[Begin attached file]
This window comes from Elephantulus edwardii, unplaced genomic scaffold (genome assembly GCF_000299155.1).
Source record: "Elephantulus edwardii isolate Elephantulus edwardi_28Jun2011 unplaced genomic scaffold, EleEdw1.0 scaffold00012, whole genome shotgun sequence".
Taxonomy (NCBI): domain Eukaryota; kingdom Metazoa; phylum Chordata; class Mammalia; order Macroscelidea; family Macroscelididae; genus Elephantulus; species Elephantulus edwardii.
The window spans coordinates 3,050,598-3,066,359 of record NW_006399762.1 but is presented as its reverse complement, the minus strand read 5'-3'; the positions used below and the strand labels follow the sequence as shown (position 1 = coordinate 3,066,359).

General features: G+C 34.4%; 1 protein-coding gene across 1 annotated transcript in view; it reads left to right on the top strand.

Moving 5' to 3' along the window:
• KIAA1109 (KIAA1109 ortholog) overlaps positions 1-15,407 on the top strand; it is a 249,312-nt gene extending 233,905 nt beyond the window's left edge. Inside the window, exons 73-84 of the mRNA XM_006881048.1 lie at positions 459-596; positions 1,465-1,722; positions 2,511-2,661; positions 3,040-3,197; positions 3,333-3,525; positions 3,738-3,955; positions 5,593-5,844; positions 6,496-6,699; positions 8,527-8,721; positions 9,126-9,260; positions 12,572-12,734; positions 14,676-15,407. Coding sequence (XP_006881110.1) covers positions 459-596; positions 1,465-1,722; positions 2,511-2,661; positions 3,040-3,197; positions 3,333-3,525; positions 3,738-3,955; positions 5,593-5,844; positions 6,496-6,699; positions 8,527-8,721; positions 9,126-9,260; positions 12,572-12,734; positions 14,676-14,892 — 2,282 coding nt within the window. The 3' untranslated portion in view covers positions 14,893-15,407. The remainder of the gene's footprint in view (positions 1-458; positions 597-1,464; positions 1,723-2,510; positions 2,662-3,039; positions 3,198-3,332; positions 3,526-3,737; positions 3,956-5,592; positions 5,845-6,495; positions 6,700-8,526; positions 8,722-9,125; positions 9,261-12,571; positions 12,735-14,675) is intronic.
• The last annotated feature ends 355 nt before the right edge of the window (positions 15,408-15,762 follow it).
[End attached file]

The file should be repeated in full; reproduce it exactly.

This window comes from Elephantulus edwardii, unplaced genomic scaffold (genome assembly GCF_000299155.1).
Source record: "Elephantulus edwardii isolate Elephantulus edwardi_28Jun2011 unplaced genomic scaffold, EleEdw1.0 scaffold00012, whole genome shotgun sequence".
Taxonomy (NCBI): domain Eukaryota; kingdom Metazoa; phylum Chordata; class Mammalia; order Macroscelidea; family Macroscelididae; genus Elephantulus; species Elephantulus edwardii.
The window spans coordinates 3,050,598-3,066,359 of record NW_006399762.1 but is presented as its reverse complement, the minus strand read 5'-3'; the positions used below and the strand labels follow the sequence as shown (position 1 = coordinate 3,066,359).

General features: G+C 34.4%; 1 protein-coding gene across 1 annotated transcript in view; it reads left to right on the top strand.

Moving 5' to 3' along the window:
• KIAA1109 (KIAA1109 ortholog) overlaps positions 1-15,407 on the top strand; it is a 249,312-nt gene extending 233,905 nt beyond the window's left edge. Inside the window, exons 73-84 of the mRNA XM_006881048.1 lie at positions 459-596; positions 1,465-1,722; positions 2,511-2,661; positions 3,040-3,197; positions 3,333-3,525; positions 3,738-3,955; positions 5,593-5,844; positions 6,496-6,699; positions 8,527-8,721; positions 9,126-9,260; positions 12,572-12,734; positions 14,676-15,407. Coding sequence (XP_006881110.1) covers positions 459-596; positions 1,465-1,722; positions 2,511-2,661; positions 3,040-3,197; positions 3,333-3,525; positions 3,738-3,955; positions 5,593-5,844; positions 6,496-6,699; positions 8,527-8,721; positions 9,126-9,260; positions 12,572-12,734; positions 14,676-14,892 — 2,282 coding nt within the window. The 3' untranslated portion in view covers positions 14,893-15,407. The remainder of the gene's footprint in view (positions 1-458; positions 597-1,464; positions 1,723-2,510; positions 2,662-3,039; positions 3,198-3,332; positions 3,526-3,737; positions 3,956-5,592; positions 5,845-6,495; positions 6,700-8,526; positions 8,722-9,125; positions 9,261-12,571; positions 12,735-14,675) is intronic.
• The last annotated feature ends 355 nt before the right edge of the window (positions 15,408-15,762 follow it).